Or, admittedly, you could skip all that and simply read again what the head of the CDF recommended at that time—under conditions all but identical to those prevailing today—as consistent with Catholic doctrine, Catholic moral teaching, and Canon Law: Worthiness to Receive Holy Communion—General Principles. This counsel is precisely pastoral counsel, counsel for the good of souls.

This is one more reason why cultural conformity at the Vatican is so morally and spiritually damaging—and so is stupidity, of which, sadly, there is plenty to spare. So why should we in the United States take seriously the incompetent observations of an African Cardinal in charge of a Vatican office which has zero involvement with—let alone jurisdiction over—the question at issue? Why would any Church leader, from the top on down, deliberately choose to allow Catholics to remain confused about both the private and public seriousness of the most fundamental moral issues of human life, or about the profoundly pastoral nature of the existing Canonical remedies—remedies to be embraced precisely for the good of souls?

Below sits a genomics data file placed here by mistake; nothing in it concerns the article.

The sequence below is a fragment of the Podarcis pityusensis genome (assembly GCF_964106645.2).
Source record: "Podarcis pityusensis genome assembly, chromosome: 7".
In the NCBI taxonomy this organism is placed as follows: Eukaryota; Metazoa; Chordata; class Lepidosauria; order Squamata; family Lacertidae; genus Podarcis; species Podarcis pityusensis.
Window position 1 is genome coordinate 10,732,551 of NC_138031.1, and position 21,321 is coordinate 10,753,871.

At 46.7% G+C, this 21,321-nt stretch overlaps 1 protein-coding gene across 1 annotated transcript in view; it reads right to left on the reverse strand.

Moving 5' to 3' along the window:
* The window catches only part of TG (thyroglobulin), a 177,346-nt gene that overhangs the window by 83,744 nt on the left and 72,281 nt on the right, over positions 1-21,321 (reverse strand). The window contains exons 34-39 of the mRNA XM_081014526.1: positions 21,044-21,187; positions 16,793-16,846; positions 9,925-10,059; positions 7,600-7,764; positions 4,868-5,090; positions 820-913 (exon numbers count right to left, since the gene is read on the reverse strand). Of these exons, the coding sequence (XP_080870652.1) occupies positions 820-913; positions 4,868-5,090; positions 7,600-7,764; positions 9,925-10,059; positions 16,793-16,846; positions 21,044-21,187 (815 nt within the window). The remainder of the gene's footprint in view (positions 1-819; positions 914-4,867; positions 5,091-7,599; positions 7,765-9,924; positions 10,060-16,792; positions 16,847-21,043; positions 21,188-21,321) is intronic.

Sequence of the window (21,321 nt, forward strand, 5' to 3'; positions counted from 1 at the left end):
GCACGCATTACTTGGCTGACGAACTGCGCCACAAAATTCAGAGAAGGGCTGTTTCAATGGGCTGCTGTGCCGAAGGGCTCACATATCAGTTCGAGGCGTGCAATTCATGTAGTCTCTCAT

Say what? Well, let’s just say the mind boggles.

Jeffrey Mirus holds a Ph.D. in intellectual history from Princeton University. A co-founder of Christendom College, he also pioneered Catholic Internet services. He is the founder of Trinity Communications and CatholicCulture.org. See full bio.

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  • Posted by: Randal Mandock - Oct. 06, 2021 9:56 PM ET USA

    The good cardinal said: "you are basically doing a judgment that you are in a state of sin." Recall that when the good pope said "Who am I to judge", I immediately pointed out the obvious: I hope he doesn't carry that sentiment into the confessional. It is clear from the good cardinal's outburst above and from the intervening years that both the good cardinal and the good pope do indeed encourage the shirking of priestly responsibility in public spaces and most likely in the confessional as well

  • Posted by: grateful1 - Oct. 06, 2021 8:21 PM ET USA

    I second miketimmer's post. Thanks, Jeff, for this excellent piece.

  • Posted by: miketimmer499385 - Oct. 06, 2021 10:57 AM ET USA

    I tremendously appreciate this post. I made a lonely comment on this news item several days ago and felt it didn't garner the attention that it deserved. You've rejuvenated my reliance on the faithful commentary this site produces; nothing of fundamental importance will escape your notice. I'm so impressed with the courage the three of you show in confronting the moral decay rampant in clerisy of our Church today. I have seen plenty of good and bad in 72 years, but never such evil as I see now.